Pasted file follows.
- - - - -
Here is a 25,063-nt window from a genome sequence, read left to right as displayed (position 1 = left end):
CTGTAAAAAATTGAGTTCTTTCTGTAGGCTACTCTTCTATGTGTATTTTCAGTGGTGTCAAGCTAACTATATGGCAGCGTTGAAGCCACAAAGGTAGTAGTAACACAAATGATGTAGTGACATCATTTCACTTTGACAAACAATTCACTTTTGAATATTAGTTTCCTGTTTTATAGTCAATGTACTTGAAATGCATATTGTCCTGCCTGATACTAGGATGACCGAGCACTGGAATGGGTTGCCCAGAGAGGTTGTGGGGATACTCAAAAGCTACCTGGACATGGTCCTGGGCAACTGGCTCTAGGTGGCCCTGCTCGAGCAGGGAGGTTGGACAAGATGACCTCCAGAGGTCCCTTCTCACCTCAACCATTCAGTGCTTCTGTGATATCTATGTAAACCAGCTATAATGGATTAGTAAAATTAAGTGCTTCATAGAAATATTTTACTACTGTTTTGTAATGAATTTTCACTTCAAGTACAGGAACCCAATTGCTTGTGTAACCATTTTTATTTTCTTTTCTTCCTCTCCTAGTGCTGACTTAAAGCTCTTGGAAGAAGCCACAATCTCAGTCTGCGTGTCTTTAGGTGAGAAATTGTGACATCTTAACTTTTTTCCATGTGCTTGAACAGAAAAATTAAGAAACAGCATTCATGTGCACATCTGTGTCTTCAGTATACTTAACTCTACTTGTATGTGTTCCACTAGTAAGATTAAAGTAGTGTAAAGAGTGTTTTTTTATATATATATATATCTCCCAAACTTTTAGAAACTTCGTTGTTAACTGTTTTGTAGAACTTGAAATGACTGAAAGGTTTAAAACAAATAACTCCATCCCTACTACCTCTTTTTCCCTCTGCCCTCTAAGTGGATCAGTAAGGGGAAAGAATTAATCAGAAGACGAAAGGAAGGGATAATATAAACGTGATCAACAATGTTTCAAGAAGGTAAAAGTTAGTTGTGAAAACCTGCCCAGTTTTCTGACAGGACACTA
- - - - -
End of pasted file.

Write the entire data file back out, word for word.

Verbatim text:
Here is a 25,063-nt window from a genome sequence, read left to right as displayed (position 1 = left end):
CTGTAAAAAATTGAGTTCTTTCTGTAGGCTACTCTTCTATGTGTATTTTCAGTGGTGTCAAGCTAACTATATGGCAGCGTTGAAGCCACAAAGGTAGTAGTAACACAAATGATGTAGTGACATCATTTCACTTTGACAAACAATTCACTTTTGAATATTAGTTTCCTGTTTTATAGTCAATGTACTTGAAATGCATATTGTCCTGCCTGATACTAGGATGACCGAGCACTGGAATGGGTTGCCCAGAGAGGTTGTGGGGATACTCAAAAGCTACCTGGACATGGTCCTGGGCAACTGGCTCTAGGTGGCCCTGCTCGAGCAGGGAGGTTGGACAAGATGACCTCCAGAGGTCCCTTCTCACCTCAACCATTCAGTGCTTCTGTGATATCTATGTAAACCAGCTATAATGGATTAGTAAAATTAAGTGCTTCATAGAAATATTTTACTACTGTTTTGTAATGAATTTTCACTTCAAGTACAGGAACCCAATTGCTTGTGTAACCATTTTTATTTTCTTTTCTTCCTCTCCTAGTGCTGACTTAAAGCTCTTGGAAGAAGCCACAATCTCAGTCTGCGTGTCTTTAGGTGAGAAATTGTGACATCTTAACTTTTTTCCATGTGCTTGAACAGAAAAATTAAGAAACAGCATTCATGTGCACATCTGTGTCTTCAGTATACTTAACTCTACTTGTATGTGTTCCACTAGTAAGATTAAAGTAGTGTAAAGAGTGTTTTTTTATATATATATATATCTCCCAAACTTTTAGAAACTTCGTTGTTAACTGTTTTGTAGAACTTGAAATGACTGAAAGGTTTAAAACAAATAACTCCATCCCTACTACCTCTTTTTCCCTCTGCCCTCTAAGTGGATCAGTAAGGGGAAAGAATTAATCAGAAGACGAAAGGAAGGGATAATATAAACGTGATCAACAATGTTTCAAGAAGGTAAAAGTTAGTTGTGAAAACCTGCCCAGTTTTCTGACAGGACACTA